Arriving in Nagorno Karabakh
I was making a video when our driver Armed informed us that we were now in “Karabakh”. The marker was a monument on a corner on this twisting road. After this you will see a few other signs on the road with Karabakh written on them. There is also an advert for Artsakh Bank, so you’re now in Nagorno Karabakh. However it’s a few kilometres of twisting road until the actual immigration and border checkpoint. Perhaps this has to do with the fact that part of the land is in Azerbaijan.
Nagorno Karabakh Immigration Arrival Checkpoint
You’ll turn a corner and cross a bridge then you’ll see the checkpoint. It’s a small building on the right hand side. On the left hand side are the flags of Armenia and the Republic of Nagorno Karabakh. You need to get out of the car and either show your visa, apply for your visa or simply tell them you will get your visa in Stepanakert, if you’ve read my Visa process post, then you’ll have noted that it’s just easier to get the visa in Stepanakert.
So if you’re doing this, as we were, at the entry point all you will need is:
Yourself (walk up to the booth so they can see you)
To answer the question about where you will stay and why you are coming to Nagorno Karabakh (give your hostel, hotel or homestay address and say you are there for tourism)
After that they will give you a piece of paper telling you to go to the Ministry of Foreign Affairs on arrival in Stepanakert, here’s the address:
The Ministry of Foreign Affairs of the Nagorno-Karabakh Republic, Consular Office Stepanakert, 28 Azatamartikneri Street, Stepanakert, Nagorno Karabakh.
Phone: 94-14-18, 95-07-68
There will be no entry stamp issued here. Get back in the car and off you go.
How far is it from the border to Stepanakert
It’s quite a trek! Mainly because the roads are twisting and winding all over the place! As the crow flies, it looks about 30 kilometres, but it’s double that at least thanks to the road layout. It took us about 2 hours to get to our homestay in Stepanakert.
So guys that’s my full guide on how to get from Armenia to Nagorno Karabakh overland. I hope you read this and use my advice here. It’s a great country to check out – somewhere well off the tourist trail and with that dangerous edge to it. You can read my articles on Vank, Gandzasar, Askeran, Agdam and the lunatic marshrutky rides. Safe travels.
Here are my videos from crossing the border into Nagorno Karabakh from Armenia:
19 thoughts on “World Borders: How to Get from Armenia to Nagorno Karabakh (Tegh to Berdadzor)”
Cool posts and cool blog!
When did you travel to Nagorno?
Hi Yuni, thanks for the comment. I was here in October and November 2014, seems a lifetime ago now but a great trip and adventure. Safe travels, Jonny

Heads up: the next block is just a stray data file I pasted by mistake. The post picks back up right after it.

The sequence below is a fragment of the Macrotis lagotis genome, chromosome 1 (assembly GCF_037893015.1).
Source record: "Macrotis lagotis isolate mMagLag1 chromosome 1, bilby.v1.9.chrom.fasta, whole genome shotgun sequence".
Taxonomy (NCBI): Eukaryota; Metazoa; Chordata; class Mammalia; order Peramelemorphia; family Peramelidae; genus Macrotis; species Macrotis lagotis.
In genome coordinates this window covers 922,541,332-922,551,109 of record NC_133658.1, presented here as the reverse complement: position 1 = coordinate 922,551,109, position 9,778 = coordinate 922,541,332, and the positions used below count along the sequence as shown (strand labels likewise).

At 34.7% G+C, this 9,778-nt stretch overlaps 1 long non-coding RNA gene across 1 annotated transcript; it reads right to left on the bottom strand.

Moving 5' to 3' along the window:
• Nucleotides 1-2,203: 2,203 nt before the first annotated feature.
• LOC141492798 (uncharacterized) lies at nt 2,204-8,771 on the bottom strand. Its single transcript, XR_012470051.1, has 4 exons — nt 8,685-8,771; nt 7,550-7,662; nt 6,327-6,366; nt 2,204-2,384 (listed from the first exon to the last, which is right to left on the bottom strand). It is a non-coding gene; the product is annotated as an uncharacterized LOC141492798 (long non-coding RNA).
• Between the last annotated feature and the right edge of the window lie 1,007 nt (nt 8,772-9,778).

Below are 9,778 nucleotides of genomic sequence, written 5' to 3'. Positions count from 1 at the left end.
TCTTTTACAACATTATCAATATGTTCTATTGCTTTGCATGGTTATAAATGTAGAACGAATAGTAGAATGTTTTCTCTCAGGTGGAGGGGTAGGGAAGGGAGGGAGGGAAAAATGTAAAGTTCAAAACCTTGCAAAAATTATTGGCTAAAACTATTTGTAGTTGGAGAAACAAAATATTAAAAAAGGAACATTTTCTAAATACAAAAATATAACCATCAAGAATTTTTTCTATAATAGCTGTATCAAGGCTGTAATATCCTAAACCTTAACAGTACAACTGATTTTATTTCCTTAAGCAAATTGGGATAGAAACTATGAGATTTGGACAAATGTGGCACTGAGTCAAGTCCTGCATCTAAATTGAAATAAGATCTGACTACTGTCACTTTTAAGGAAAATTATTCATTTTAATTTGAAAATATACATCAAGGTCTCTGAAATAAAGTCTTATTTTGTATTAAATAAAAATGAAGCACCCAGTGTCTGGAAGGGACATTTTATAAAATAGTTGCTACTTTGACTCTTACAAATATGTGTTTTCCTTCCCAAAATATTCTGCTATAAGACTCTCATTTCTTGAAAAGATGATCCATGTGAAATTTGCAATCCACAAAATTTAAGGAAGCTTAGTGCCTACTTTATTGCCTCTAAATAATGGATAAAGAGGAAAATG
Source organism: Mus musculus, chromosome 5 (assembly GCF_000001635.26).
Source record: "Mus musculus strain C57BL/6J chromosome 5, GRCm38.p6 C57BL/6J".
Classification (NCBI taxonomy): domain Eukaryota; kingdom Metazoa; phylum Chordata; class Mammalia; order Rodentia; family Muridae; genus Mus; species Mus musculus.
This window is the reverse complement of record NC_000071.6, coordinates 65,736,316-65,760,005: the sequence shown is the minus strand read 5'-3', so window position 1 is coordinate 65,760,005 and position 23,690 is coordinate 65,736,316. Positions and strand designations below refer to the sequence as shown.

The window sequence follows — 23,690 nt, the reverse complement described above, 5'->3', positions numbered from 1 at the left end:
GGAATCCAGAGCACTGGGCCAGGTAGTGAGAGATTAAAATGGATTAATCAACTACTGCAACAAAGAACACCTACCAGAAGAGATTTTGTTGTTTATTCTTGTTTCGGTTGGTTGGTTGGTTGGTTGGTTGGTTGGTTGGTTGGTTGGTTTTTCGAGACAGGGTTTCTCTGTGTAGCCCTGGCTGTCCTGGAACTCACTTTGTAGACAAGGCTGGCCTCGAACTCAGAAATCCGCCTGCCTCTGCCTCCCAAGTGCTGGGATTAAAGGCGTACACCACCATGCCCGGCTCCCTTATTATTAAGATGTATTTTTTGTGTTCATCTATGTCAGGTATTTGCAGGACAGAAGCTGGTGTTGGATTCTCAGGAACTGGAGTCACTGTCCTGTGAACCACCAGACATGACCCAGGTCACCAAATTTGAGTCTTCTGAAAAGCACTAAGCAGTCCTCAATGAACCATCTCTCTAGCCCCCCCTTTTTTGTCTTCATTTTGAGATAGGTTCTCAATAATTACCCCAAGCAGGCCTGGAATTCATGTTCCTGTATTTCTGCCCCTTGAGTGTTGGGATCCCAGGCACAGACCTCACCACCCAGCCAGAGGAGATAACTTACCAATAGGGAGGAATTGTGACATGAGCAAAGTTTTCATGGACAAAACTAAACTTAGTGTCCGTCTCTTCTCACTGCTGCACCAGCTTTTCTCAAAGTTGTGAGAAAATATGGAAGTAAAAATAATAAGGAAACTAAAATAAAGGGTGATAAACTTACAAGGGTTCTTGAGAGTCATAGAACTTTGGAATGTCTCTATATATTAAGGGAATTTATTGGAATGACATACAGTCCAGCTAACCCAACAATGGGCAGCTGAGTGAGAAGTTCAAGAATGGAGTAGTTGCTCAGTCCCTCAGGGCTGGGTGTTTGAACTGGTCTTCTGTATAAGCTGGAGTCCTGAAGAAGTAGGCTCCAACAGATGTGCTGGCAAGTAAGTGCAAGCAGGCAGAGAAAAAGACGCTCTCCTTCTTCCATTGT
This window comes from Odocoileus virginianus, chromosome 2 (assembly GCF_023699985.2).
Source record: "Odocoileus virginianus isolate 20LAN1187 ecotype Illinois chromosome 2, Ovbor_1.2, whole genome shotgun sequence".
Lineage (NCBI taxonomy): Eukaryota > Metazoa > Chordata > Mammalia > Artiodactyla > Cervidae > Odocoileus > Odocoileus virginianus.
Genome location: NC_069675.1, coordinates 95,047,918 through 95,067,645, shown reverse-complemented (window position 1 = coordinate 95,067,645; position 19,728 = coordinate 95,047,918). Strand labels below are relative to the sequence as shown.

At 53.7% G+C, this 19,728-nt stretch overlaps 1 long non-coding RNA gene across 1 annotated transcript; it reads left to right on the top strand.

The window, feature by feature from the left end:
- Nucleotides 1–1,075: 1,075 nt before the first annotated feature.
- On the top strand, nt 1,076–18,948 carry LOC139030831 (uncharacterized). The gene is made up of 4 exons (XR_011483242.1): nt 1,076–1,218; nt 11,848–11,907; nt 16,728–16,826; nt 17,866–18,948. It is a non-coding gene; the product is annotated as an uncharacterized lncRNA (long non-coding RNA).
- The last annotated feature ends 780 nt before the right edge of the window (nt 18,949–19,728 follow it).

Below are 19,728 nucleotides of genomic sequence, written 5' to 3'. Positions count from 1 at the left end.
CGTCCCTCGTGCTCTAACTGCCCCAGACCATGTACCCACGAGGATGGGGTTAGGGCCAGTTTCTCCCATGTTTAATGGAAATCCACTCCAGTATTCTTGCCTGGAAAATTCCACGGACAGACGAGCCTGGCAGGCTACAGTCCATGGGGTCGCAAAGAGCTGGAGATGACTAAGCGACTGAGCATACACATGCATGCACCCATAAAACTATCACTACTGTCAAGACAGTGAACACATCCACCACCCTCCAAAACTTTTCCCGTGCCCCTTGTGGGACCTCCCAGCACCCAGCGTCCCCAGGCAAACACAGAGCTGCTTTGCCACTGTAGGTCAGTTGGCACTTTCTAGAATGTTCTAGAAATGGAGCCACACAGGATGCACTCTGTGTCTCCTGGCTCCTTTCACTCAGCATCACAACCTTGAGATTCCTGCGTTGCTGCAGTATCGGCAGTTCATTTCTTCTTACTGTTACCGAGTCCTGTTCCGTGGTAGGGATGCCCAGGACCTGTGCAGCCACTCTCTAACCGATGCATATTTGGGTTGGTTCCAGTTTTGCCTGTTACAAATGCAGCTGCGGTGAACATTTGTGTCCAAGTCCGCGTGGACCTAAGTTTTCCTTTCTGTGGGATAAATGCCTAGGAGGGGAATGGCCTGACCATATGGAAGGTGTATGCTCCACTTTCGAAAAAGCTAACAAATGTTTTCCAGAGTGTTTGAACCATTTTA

Came upon your blog by chance, I was reading up on Armenia, found your blog very interesting, hope your ok wherever you are, best wishes mate from Burnley. AL
Hi Alan, thanks for the comment and for checking out my travel blog. It was one crazy adventure on here for 10 years of my life I was writing about it, but times have moved on now and I have other projects and work to focus on. Best regards. Jonny
Karabakh is an independent Armenian state and is situated out of the borders of its neighboring Azerbaijan. Karabakh applies visa-free regime for visitors who are nationals of Armenia and Russia, while nationals of other countries shall obtain an entry visa either in the Karabakh Embassy (i.e. in Yerevan) or on border upon arrival. Karabakh visa requirements are available at the Karabakh Foreign Ministry’s website. See http://nkr.am/en/the-procedure-of-foreign-citizens-entry-to-the-nkr/92/
Hi Gregory, thanks for the comment here. I agree with you and I loved my time backpacking in Karabakh, Atrsakh, a wacaday country for sure. Safe travels. Jonny
Both Armenian states – the Republic of Armenia and the Nagorno-Karabakh Republic – have an extent common border with each other. You just need just to avoid Soviet-era maps or Azerbaijani-backed mappings misrepresenting the actual state of things in this part of the world.
Hi Gregory, Thanks for the comment, information and for clearing that up. I wasn’t aware of it but then again, I only had 4 fast days there and it was a few years back. Best wishes and safe travels.Jonny
Us Armenians are a proud people. We went through a genocide 1.5 million dead
As with the 300,000 Greeks. A lot of war in the 90s over that section. Thanks for visiting.
Hi Parkev, thanks for the comment. Yes I agree, sad times for Armenia and best wishes for the future. Stay safe. Jonny
Great stories and photos you write, stay safe, don’t take too many risks !!
I am a fan of yours,
I am from Colombia, So. Am. and live in NYC
Hi Luis, Thanks for the comment and for following my story. Stay safe! Jonny